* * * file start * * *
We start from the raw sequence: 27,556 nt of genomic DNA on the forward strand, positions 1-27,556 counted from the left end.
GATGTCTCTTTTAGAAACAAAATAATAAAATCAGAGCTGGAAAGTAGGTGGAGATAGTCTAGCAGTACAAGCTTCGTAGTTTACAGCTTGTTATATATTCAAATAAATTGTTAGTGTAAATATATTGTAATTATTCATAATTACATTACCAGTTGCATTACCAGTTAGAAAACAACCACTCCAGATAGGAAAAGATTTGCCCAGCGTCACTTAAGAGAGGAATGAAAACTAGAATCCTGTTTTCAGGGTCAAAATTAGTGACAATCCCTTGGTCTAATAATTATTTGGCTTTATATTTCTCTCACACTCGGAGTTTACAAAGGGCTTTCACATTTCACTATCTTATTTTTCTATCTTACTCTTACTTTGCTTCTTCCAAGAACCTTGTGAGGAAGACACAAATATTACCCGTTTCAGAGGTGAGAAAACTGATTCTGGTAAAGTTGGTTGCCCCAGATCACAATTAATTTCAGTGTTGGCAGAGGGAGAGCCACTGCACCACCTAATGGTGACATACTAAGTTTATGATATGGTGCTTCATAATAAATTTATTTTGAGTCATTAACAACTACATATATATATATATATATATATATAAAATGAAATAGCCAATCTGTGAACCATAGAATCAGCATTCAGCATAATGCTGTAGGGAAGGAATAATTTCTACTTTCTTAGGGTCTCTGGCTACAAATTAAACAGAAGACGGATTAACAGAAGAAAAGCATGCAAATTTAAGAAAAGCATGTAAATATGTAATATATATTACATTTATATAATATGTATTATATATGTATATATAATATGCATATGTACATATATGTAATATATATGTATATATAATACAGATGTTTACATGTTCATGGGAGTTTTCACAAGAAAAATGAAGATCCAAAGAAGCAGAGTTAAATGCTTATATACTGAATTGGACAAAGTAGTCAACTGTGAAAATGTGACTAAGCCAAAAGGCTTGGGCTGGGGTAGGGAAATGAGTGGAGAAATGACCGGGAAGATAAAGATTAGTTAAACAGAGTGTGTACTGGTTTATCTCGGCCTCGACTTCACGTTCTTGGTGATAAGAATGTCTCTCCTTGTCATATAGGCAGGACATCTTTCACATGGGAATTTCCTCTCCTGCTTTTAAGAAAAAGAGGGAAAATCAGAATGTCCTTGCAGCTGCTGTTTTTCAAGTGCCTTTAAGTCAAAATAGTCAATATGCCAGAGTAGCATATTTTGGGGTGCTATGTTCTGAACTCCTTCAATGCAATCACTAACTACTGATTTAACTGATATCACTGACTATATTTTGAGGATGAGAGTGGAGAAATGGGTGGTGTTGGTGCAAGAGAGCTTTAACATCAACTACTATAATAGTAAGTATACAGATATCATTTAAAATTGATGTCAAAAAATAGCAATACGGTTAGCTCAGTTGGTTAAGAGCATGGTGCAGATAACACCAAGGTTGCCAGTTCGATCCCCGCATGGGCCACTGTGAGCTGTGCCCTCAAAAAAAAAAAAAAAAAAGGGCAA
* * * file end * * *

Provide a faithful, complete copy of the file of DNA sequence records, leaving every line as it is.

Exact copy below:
We start from the raw sequence: 27,556 nt of genomic DNA on the forward strand, positions 1-27,556 counted from the left end.
GATGTCTCTTTTAGAAACAAAATAATAAAATCAGAGCTGGAAAGTAGGTGGAGATAGTCTAGCAGTACAAGCTTCGTAGTTTACAGCTTGTTATATATTCAAATAAATTGTTAGTGTAAATATATTGTAATTATTCATAATTACATTACCAGTTGCATTACCAGTTAGAAAACAACCACTCCAGATAGGAAAAGATTTGCCCAGCGTCACTTAAGAGAGGAATGAAAACTAGAATCCTGTTTTCAGGGTCAAAATTAGTGACAATCCCTTGGTCTAATAATTATTTGGCTTTATATTTCTCTCACACTCGGAGTTTACAAAGGGCTTTCACATTTCACTATCTTATTTTTCTATCTTACTCTTACTTTGCTTCTTCCAAGAACCTTGTGAGGAAGACACAAATATTACCCGTTTCAGAGGTGAGAAAACTGATTCTGGTAAAGTTGGTTGCCCCAGATCACAATTAATTTCAGTGTTGGCAGAGGGAGAGCCACTGCACCACCTAATGGTGACATACTAAGTTTATGATATGGTGCTTCATAATAAATTTATTTTGAGTCATTAACAACTACATATATATATATATATATATATATAAAATGAAATAGCCAATCTGTGAACCATAGAATCAGCATTCAGCATAATGCTGTAGGGAAGGAATAATTTCTACTTTCTTAGGGTCTCTGGCTACAAATTAAACAGAAGACGGATTAACAGAAGAAAAGCATGCAAATTTAAGAAAAGCATGTAAATATGTAATATATATTACATTTATATAATATGTATTATATATGTATATATAATATGCATATGTACATATATGTAATATATATGTATATATAATACAGATGTTTACATGTTCATGGGAGTTTTCACAAGAAAAATGAAGATCCAAAGAAGCAGAGTTAAATGCTTATATACTGAATTGGACAAAGTAGTCAACTGTGAAAATGTGACTAAGCCAAAAGGCTTGGGCTGGGGTAGGGAAATGAGTGGAGAAATGACCGGGAAGATAAAGATTAGTTAAACAGAGTGTGTACTGGTTTATCTCGGCCTCGACTTCACGTTCTTGGTGATAAGAATGTCTCTCCTTGTCATATAGGCAGGACATCTTTCACATGGGAATTTCCTCTCCTGCTTTTAAGAAAAAGAGGGAAAATCAGAATGTCCTTGCAGCTGCTGTTTTTCAAGTGCCTTTAAGTCAAAATAGTCAATATGCCAGAGTAGCATATTTTGGGGTGCTATGTTCTGAACTCCTTCAATGCAATCACTAACTACTGATTTAACTGATATCACTGACTATATTTTGAGGATGAGAGTGGAGAAATGGGTGGTGTTGGTGCAAGAGAGCTTTAACATCAACTACTATAATAGTAAGTATACAGATATCATTTAAAATTGATGTCAAAAAATAGCAATACGGTTAGCTCAGTTGGTTAAGAGCATGGTGCAGATAACACCAAGGTTGCCAGTTCGATCCCCGCATGGGCCACTGTGAGCTGTGCCCTCAAAAAAAAAAAAAAAAAAGGGCAA